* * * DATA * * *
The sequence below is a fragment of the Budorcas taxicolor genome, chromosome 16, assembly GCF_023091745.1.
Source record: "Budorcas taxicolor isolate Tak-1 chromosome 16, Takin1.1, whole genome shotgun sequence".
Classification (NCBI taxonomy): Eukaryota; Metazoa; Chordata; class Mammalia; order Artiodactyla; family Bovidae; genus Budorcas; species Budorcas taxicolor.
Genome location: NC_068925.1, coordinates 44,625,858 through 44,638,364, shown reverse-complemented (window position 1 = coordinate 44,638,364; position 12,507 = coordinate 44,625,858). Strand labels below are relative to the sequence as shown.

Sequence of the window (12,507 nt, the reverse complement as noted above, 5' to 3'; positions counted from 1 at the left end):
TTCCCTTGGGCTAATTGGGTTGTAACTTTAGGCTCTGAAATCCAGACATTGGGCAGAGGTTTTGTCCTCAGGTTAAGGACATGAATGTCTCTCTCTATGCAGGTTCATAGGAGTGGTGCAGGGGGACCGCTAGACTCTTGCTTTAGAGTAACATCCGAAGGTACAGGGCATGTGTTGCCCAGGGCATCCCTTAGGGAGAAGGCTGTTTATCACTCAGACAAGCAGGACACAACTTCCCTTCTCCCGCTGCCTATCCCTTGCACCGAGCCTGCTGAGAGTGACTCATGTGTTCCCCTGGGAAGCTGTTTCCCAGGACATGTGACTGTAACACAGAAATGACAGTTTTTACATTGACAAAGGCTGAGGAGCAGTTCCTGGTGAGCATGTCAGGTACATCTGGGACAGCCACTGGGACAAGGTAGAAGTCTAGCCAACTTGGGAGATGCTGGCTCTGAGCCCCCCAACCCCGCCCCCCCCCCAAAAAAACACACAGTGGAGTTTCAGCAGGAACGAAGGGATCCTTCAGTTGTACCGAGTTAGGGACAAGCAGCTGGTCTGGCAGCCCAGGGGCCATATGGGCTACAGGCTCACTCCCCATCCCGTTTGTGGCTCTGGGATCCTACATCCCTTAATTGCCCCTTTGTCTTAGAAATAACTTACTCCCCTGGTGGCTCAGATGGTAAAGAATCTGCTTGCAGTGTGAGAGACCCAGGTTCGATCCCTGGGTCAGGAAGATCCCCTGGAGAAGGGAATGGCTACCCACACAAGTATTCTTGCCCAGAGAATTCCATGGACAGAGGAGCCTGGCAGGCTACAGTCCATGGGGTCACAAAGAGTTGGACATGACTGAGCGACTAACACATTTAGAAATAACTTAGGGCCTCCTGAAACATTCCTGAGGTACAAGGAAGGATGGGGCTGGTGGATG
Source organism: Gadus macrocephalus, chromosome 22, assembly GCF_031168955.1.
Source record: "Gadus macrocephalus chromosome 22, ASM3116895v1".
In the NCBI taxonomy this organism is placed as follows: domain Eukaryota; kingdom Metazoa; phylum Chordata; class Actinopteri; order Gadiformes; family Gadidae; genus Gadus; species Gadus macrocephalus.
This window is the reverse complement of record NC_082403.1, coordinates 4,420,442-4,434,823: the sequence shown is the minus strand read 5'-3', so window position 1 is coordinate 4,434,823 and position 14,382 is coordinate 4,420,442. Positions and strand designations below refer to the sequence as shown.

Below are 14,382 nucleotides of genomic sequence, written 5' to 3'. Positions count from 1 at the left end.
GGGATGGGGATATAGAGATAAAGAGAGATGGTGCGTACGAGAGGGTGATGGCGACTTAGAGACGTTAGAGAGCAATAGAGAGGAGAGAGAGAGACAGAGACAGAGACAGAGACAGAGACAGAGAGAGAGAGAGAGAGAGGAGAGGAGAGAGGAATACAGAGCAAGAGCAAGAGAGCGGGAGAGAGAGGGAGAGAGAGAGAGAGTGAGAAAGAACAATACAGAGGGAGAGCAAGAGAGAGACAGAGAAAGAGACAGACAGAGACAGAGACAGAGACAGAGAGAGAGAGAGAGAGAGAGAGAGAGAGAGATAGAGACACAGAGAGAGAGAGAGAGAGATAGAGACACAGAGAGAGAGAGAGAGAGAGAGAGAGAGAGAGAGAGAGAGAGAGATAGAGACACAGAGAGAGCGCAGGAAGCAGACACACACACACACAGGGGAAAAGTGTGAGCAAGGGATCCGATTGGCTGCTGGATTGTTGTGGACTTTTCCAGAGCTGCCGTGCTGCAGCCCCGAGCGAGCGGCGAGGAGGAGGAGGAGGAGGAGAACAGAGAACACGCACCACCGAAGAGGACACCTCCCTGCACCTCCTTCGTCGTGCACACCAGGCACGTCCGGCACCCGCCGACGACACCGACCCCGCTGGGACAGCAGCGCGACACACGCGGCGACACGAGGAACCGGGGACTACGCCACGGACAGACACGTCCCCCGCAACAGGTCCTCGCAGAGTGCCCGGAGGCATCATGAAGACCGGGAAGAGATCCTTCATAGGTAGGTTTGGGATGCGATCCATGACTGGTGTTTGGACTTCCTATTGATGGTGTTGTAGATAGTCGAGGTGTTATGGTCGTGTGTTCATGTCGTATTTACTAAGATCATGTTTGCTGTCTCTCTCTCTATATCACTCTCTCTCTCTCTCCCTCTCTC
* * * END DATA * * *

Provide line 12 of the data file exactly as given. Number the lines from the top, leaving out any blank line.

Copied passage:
GGGATGGGGATATAGAGATAAAGAGAGATGGTGCGTACGAGAGGGTGATGGCGACTTAGAGACGTTAGAGAGCAATAGAGAGGAGAGAGAGAGACAGAGACAGAGACAGAGACAGAGACAGAGAGAGAGAGAGAGAGAGGAGAGGAGAGAGGAATACAGAGCAAGAGCAAGAGAGCGGGAGAGAGAGGGAGAGAGAGAGAGAGTGAGAAAGAACAATACAGAGGGAGAGCAAGAGAGAGACAGAGAAAGAGACAGACAGAGACAGAGACAGAGACAGAGAGAGAGAGAGAGAGAGAGAGAGAGAGAGATAGAGACACAGAGAGAGAGAGAGAGAGATAGAGACACAGAGAGAGAGAGAGAGAGAGAGAGAGAGAGAGAGAGAGAGAGAGATAGAGACACAGAGAGAGCGCAGGAAGCAGACACACACACACACAGGGGAAAAGTGTGAGCAAGGGATCCGATTGGCTGCTGGATTGTTGTGGACTTTTCCAGAGCTGCCGTGCTGCAGCCCCGAGCGAGCGGCGAGGAGGAGGAGGAGGAGGAGAACAGAGAACACGCACCACCGAAGAGGACACCTCCCTGCACCTCCTTCGTCGTGCACACCAGGCACGTCCGGCACCCGCCGACGACACCGACCCCGCTGGGACAGCAGCGCGACACACGCGGCGACACGAGGAACCGGGGACTACGCCACGGACAGACACGTCCCCCGCAACAGGTCCTCGCAGAGTGCCCGGAGGCATCATGAAGACCGGGAAGAGATCCTTCATAGGTAGGTTTGGGATGCGATCCATGACTGGTGTTTGGACTTCCTATTGATGGTGTTGTAGATAGTCGAGGTGTTATGGTCGTGTGTTCATGTCGTATTTACTAAGATCATGTTTGCTGTCTCTCTCTCTATATCACTCTCTCTCTCTCTCCCTCTCTC